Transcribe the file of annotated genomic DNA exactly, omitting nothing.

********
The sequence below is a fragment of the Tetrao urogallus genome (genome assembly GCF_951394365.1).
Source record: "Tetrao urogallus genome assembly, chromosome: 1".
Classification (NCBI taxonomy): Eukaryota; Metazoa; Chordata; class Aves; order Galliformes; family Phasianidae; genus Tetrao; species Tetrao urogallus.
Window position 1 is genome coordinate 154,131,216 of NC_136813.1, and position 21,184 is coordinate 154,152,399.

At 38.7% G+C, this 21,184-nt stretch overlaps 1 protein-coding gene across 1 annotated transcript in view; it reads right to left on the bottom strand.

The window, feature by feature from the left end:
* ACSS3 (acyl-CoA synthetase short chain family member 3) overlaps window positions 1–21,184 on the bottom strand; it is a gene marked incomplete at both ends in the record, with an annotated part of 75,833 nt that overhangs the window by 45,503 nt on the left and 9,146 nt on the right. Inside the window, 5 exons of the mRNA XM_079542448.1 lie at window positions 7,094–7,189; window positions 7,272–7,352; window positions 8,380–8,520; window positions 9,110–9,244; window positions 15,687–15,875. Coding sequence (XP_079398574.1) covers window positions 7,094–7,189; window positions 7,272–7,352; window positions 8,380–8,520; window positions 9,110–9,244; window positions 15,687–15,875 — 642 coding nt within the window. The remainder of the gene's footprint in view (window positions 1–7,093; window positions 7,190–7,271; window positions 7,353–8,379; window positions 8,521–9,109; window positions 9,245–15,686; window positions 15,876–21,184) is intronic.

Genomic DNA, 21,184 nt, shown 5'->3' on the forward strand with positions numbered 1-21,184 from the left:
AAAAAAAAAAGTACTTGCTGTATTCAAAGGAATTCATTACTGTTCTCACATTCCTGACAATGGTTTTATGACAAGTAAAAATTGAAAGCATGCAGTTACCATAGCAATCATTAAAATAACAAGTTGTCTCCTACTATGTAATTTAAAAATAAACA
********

The sequence below is a fragment of the Tetrao urogallus genome (genome assembly GCF_951394365.1).
Source record: "Tetrao urogallus genome assembly, chromosome: 1".
Classification (NCBI taxonomy): Eukaryota; Metazoa; Chordata; class Aves; order Galliformes; family Phasianidae; genus Tetrao; species Tetrao urogallus.
Window position 1 is genome coordinate 154,131,216 of NC_136813.1, and position 21,184 is coordinate 154,152,399.

At 38.7% G+C, this 21,184-nt stretch overlaps 1 protein-coding gene across 1 annotated transcript in view; it reads right to left on the bottom strand.

The window, feature by feature from the left end:
* ACSS3 (acyl-CoA synthetase short chain family member 3) overlaps window positions 1–21,184 on the bottom strand; it is a gene marked incomplete at both ends in the record, with an annotated part of 75,833 nt that overhangs the window by 45,503 nt on the left and 9,146 nt on the right. Inside the window, 5 exons of the mRNA XM_079542448.1 lie at window positions 7,094–7,189; window positions 7,272–7,352; window positions 8,380–8,520; window positions 9,110–9,244; window positions 15,687–15,875. Coding sequence (XP_079398574.1) covers window positions 7,094–7,189; window positions 7,272–7,352; window positions 8,380–8,520; window positions 9,110–9,244; window positions 15,687–15,875 — 642 coding nt within the window. The remainder of the gene's footprint in view (window positions 1–7,093; window positions 7,190–7,271; window positions 7,353–8,379; window positions 8,521–9,109; window positions 9,245–15,686; window positions 15,876–21,184) is intronic.

Genomic DNA, 21,184 nt, shown 5'->3' on the forward strand with positions numbered 1-21,184 from the left:
AAAAAAAAAAGTACTTGCTGTATTCAAAGGAATTCATTACTGTTCTCACATTCCTGACAATGGTTTTATGACAAGTAAAAATTGAAAGCATGCAGTTACCATAGCAATCATTAAAATAACAAGTTGTCTCCTACTATGTAATTTAAAAATAAACA